Connecticut Medicine

Mar 2015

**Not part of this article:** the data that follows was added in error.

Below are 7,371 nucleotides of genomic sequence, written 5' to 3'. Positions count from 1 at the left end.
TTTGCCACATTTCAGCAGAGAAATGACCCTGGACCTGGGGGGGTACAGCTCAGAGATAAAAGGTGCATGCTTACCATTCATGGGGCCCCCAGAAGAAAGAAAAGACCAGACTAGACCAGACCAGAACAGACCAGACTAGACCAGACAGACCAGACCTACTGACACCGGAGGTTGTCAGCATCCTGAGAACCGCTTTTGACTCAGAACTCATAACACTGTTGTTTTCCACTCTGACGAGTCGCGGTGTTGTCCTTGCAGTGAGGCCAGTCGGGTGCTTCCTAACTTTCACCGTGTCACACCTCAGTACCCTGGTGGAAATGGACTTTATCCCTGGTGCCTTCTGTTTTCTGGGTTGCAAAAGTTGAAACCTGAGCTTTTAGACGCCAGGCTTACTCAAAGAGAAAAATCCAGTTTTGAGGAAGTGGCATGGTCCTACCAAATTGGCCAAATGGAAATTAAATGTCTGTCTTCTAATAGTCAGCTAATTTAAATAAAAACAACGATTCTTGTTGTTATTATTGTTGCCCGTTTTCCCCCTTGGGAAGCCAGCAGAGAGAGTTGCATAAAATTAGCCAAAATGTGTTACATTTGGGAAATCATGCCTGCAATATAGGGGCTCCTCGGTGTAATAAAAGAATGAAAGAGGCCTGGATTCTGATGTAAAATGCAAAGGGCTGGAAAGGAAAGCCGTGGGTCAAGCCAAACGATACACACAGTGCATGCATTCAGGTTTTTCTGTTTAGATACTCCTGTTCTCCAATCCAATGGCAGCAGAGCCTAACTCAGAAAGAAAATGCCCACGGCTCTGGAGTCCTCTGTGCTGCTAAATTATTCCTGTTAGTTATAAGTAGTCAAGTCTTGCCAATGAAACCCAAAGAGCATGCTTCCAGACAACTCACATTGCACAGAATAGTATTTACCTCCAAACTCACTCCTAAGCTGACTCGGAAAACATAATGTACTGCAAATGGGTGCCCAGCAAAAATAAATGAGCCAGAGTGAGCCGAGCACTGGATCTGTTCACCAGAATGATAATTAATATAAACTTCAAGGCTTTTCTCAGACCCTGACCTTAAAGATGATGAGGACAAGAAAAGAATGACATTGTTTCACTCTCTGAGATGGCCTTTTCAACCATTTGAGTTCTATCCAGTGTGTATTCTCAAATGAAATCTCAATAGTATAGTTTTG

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volume 79, no. 3 139 Tibial Spine Avulsion Fractures: A Focus on Arthroscopic Treatment and Rehabilitation Matthew D. Milewski, MD anD Jason l. Booker, Pt, CsCs Introduction and Epidemiology t ibial spine avulsion fractures describe an injury to the proximal tibia in which the anterior cruciate ligament (aCl) attachment area is pulled off or avulsed from trauma. is can be a result of either noncontact or contact sports. e tibial spine is also referred to as the tibial eminence. while this is a fairly uncommon injury, it can have devastating effects on an adolescent athletes ability to return to sports in a timely fashion if diagnosis or treatment is delayed. Poncet first described these injuries in 1875. 1 it has been estimated that they account for 2 to 5% of knee injuries in a pediatric and adolescent population with an incidence of three per 100,000 children per year. 2-4 Classic teaching stated that aCl tears and tibial spine avulsion fractures occurred in equal proportions in skeletally immature athletes. recent reports have sug- gested that the incidence of aCl injuries has increased dramatically over the last 10 years compared to the inci- dence of these fractures. 5 e etiology of this change is unclear. tibial spine avulsions are usually seen in younger patients generally between the ages of eight and 14. 6-8 ey have been well described in adults and it has also been estimated that 14% of injuries to the aCl complex involve an avulsion of the tibial spine. 9 a high index of suspicion for other knee ligament and cartilage injuries is crucial when treating patients with these fractures. in particular the rate of meniscal injury associated with these injuries has been estimated between 3.8 to 40%. 10-13 a higher incidence of associated injuries has been noted in adults compared with children and adolescents with these injuries indicative of the higher amount of force needed to generate these injuries in adults. 9 Anatomy and Biomechanics e aCl insertion on the tibia has been well docu- mented in the literature mainly in regards to directing anatomic reconstruction. in general, the aCl insertion on the tibia involves the anterior recess between the medial and lateral intercondylar spines. e insertion area of the anteromedial bundle of the aCl is generally involved, as it is the anterior portion of the tibial spine that often displaces superiorly. 14 in skeletally immature patients, the avulsion occurs as a result of the failure of the not yet fully ossified tibial spine prior to aCl rupture. noyes et al 15 showed in a primate model that a lower rate of loading leads to an avulsion fracture pat- tern, compared to a higher rate of loading which leads to ligament failure. kocher et al 16 found that anatomi- cal differences might account for differences in injury pattern by showing that a narrower notch width index was found in patients with an aCl ligament injury compared to a tibial spine fracture. it is likely that there is a continuum of injury to both the tibial spine and to the aCl ligament itself. a stretch injury to the aCl in addition to bony fracture has been shown in a rabbit model. 17 Clinically increased aCl laxity after tibial spine fracture healing has been shown but clini- cally noted instability is rare. willis et al showed 64% of patients had clinical laxity and 74% of patients had increased kt 1000 translation at four years after tibial spine fracture but only 10% had pain and no functional instability was noted. e classic mode of injury in a young patient was thought to occur from falling off a bicycle. 4,18 however these injuries have been described in contact sports, noncontact sports (particularly skiing), along with traumatic causes such as a motor vehicle accident or a pedestrian being struck. 10,12,19-21 it has also been thought to occur from a fall with forced knee flexion with tibial internal rotation. 22 loss of tibial spine fixation can lead to loss of appropriate tension on the aCl and lead to Matthew Milewski, MD, Connecticut Children's Medical Center and assistant Professor of orthopaedic surgery, University of Connecticut school of Medicine, Farmington; Jason l. Booker, Pt, CsCs, Connecticut Children's Medical Center, Farmington; Corresponding author: Matthew Milewski, MD,

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